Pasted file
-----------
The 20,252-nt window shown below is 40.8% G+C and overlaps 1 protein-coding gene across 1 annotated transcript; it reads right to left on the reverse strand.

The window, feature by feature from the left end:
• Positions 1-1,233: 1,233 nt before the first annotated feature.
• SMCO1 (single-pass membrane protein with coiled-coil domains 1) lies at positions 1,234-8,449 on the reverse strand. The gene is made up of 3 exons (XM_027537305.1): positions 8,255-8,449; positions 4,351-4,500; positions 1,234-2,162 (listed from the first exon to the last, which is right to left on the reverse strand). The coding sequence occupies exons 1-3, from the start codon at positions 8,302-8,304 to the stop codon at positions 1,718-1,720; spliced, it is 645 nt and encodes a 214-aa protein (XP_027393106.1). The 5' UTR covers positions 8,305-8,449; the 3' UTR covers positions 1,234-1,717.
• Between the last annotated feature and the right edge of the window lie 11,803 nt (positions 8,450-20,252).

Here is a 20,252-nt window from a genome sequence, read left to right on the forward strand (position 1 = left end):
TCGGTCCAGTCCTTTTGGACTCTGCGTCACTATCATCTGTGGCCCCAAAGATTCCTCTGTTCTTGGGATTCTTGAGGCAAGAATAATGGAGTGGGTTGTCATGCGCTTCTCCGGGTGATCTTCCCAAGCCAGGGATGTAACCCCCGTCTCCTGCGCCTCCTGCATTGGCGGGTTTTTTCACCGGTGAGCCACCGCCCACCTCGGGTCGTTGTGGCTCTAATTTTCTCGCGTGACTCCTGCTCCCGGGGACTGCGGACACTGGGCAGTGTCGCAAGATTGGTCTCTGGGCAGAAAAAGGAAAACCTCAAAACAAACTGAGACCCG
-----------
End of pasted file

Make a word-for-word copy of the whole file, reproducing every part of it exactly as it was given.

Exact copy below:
The 20,252-nt window shown below is 40.8% G+C and overlaps 1 protein-coding gene across 1 annotated transcript; it reads right to left on the reverse strand.

The window, feature by feature from the left end:
• Positions 1-1,233: 1,233 nt before the first annotated feature.
• SMCO1 (single-pass membrane protein with coiled-coil domains 1) lies at positions 1,234-8,449 on the reverse strand. The gene is made up of 3 exons (XM_027537305.1): positions 8,255-8,449; positions 4,351-4,500; positions 1,234-2,162 (listed from the first exon to the last, which is right to left on the reverse strand). The coding sequence occupies exons 1-3, from the start codon at positions 8,302-8,304 to the stop codon at positions 1,718-1,720; spliced, it is 645 nt and encodes a 214-aa protein (XP_027393106.1). The 5' UTR covers positions 8,305-8,449; the 3' UTR covers positions 1,234-1,717.
• Between the last annotated feature and the right edge of the window lie 11,803 nt (positions 8,450-20,252).

Here is a 20,252-nt window from a genome sequence, read left to right on the forward strand (position 1 = left end):
TCGGTCCAGTCCTTTTGGACTCTGCGTCACTATCATCTGTGGCCCCAAAGATTCCTCTGTTCTTGGGATTCTTGAGGCAAGAATAATGGAGTGGGTTGTCATGCGCTTCTCCGGGTGATCTTCCCAAGCCAGGGATGTAACCCCCGTCTCCTGCGCCTCCTGCATTGGCGGGTTTTTTCACCGGTGAGCCACCGCCCACCTCGGGTCGTTGTGGCTCTAATTTTCTCGCGTGACTCCTGCTCCCGGGGACTGCGGACACTGGGCAGTGTCGCAAGATTGGTCTCTGGGCAGAAAAAGGAAAACCTCAAAACAAACTGAGACCCG